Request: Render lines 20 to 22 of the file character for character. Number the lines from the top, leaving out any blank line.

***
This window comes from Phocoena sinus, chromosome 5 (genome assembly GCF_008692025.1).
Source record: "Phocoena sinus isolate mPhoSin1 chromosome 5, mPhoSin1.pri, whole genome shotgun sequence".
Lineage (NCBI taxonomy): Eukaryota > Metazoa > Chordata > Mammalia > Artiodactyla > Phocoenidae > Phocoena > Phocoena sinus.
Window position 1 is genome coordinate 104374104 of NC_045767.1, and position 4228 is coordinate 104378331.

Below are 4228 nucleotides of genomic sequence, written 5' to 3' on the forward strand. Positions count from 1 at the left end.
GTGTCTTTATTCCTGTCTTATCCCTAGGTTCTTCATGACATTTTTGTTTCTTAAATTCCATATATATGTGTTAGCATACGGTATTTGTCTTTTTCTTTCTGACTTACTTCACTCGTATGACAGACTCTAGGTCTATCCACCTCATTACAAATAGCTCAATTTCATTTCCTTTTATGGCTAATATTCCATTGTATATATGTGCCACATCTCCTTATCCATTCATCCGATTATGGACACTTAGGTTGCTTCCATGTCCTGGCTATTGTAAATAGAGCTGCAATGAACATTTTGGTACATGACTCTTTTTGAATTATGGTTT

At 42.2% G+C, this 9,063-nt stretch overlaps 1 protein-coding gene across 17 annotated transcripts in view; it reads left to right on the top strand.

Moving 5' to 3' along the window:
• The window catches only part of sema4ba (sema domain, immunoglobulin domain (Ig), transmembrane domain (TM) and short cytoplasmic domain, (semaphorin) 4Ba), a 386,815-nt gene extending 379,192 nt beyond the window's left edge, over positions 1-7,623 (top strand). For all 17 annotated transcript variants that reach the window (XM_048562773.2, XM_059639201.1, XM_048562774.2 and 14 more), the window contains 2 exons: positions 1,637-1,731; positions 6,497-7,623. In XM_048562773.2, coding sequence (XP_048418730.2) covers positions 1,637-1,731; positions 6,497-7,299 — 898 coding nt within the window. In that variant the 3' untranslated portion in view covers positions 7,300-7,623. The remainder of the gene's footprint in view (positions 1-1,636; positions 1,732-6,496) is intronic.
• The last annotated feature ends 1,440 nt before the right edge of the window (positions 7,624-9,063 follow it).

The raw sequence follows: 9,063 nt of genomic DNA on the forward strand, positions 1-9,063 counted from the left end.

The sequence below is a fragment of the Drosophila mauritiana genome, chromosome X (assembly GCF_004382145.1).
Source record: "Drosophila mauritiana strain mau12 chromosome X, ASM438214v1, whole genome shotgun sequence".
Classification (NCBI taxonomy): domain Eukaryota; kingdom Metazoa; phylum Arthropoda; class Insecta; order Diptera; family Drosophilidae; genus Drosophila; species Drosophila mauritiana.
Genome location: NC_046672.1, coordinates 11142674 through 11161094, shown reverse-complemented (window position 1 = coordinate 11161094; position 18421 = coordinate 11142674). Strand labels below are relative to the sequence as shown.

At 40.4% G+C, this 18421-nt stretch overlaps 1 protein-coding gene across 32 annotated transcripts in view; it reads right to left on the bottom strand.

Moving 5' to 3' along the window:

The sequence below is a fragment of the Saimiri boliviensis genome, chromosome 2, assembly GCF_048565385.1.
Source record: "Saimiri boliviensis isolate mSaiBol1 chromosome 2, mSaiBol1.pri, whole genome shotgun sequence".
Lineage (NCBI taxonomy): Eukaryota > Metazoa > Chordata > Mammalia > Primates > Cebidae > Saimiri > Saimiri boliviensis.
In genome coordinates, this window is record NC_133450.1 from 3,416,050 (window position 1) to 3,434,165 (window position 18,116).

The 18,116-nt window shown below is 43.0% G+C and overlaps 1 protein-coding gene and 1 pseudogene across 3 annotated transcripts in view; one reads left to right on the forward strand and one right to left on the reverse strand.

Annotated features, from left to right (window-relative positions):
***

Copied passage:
Lineage (NCBI taxonomy): Eukaryota > Metazoa > Chordata > Mammalia > Primates > Cebidae > Saimiri > Saimiri boliviensis.
In genome coordinates, this window is record NC_133450.1 from 3,416,050 (window position 1) to 3,434,165 (window position 18,116).

The 18,116-nt window shown below is 43.0% G+C and overlaps 1 protein-coding gene and 1 pseudogene across 3 annotated transcripts in view; one reads left to right on the forward strand and one right to left on the reverse strand.